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In a time with so much advancement in technology and changes in the way we live, now is the perfect time to hear a futurist’s perspective on what our lives may be like in the coming years.
Glassman Wealth recently hosted a fascinating conversation with Rohit Bhargava, the founder of the Non-Obvious Company, best-selling author (his latest is The Future Normal: How We Will Live, Work, and Thrive in the Next Decade), sought-after speaker who has spoken in 32 different countries, and professor of public speaking and persuasion at Georgetown University.
Rohit touts himself as a non-boring speaker — and we think you’ll agree — and he defines the term ‘non-obvious’ as ‘seeing the world a little bit differently by paying attention to the details that other people aren’t.’
He believes the future that we imagine is the future that we make and loves to teach people to look at things in a new normal, non-obvious way for themselves.
Our conversation covered a variety of topics, including:
- Artificial Intelligence: ‘Technologies that allow us to automate things by extrapolating information that exists and generating new results out of it.’ While it’s hugely disruptive, Rohit doesn’t place himself on the doomsday side of the spectrum when it comes to artificial intelligence. Instead, he believes the generative AI platforms have huge potential — kids are using them to do their homework, people are writing and generating new images — and there’s a tremendous amount of learning going on, discovering what they can do and can’t do.
- Energy: Culturally, what would happen if we could use a similar model with energy that we currently use with locally grown food (which has the benefits of lower transportation costs and supporting local communities)? Would it change how people use electricity when they know it was made by their neighbors? Would people be less likely to waste it? These cultural questions are going to become as important as energy technologies.
- Food Research:
- Manufactured food — ‘fake’ meats
- Cultivated meat — ‘real’ meat grown from cells (similar to a lab-grown diamond)
- Currently under-consumed items — such as kelp and insect flours (not necessarily for human consumption, but possibly to feed livestock)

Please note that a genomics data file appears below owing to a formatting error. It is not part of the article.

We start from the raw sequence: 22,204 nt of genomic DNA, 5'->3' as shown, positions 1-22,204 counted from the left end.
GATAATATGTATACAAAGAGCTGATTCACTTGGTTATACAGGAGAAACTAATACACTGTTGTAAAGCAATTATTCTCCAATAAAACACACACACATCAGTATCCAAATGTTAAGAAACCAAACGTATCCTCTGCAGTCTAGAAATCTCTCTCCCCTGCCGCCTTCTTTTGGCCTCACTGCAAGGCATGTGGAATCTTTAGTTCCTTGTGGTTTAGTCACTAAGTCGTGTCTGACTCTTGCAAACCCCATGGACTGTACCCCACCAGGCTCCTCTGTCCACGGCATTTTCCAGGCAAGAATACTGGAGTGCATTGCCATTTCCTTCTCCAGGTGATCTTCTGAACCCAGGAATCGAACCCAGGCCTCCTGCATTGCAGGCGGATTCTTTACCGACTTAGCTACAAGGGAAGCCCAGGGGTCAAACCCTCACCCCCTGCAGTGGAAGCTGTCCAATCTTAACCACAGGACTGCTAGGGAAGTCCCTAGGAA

- Biometrics — Metabolic monitoring (glucose monitors, fitness trackers) has the ability to impact our behavior in real time. The impact of these tools to better track and pay attention to what’s happening in our bodies will grow exponentially.
- Psychedelics — Research is finding enormous benefits with the closely monitored use of psychedelics, and showing the ability to actually rewire the brain’s pathways. In the process, this is also debunking some of the myths people believe around psychedelics. Treatments for long-term conditions, such as clinical depression and PTSD, are showing extremely promising results and the body of research is hugely transformative.
- Loneliness — This was a challenge even pre-pandemic and the very human solutions include communities based on intergenerational living where community members commit to spending time with each other and building their communities. On the technological side of solutions, there is virtual companionship, used to provide relationship support. For many people this may be a step too far, but the interactions could be hugely beneficial; we’ll need to find the right balance.
For more insight, watch our full interview with Rohit here.
We also invite you to view our recent blog post and video: Glassman Tackles Artificial Intelligence
And other videos in our one-one-one speaker series, including: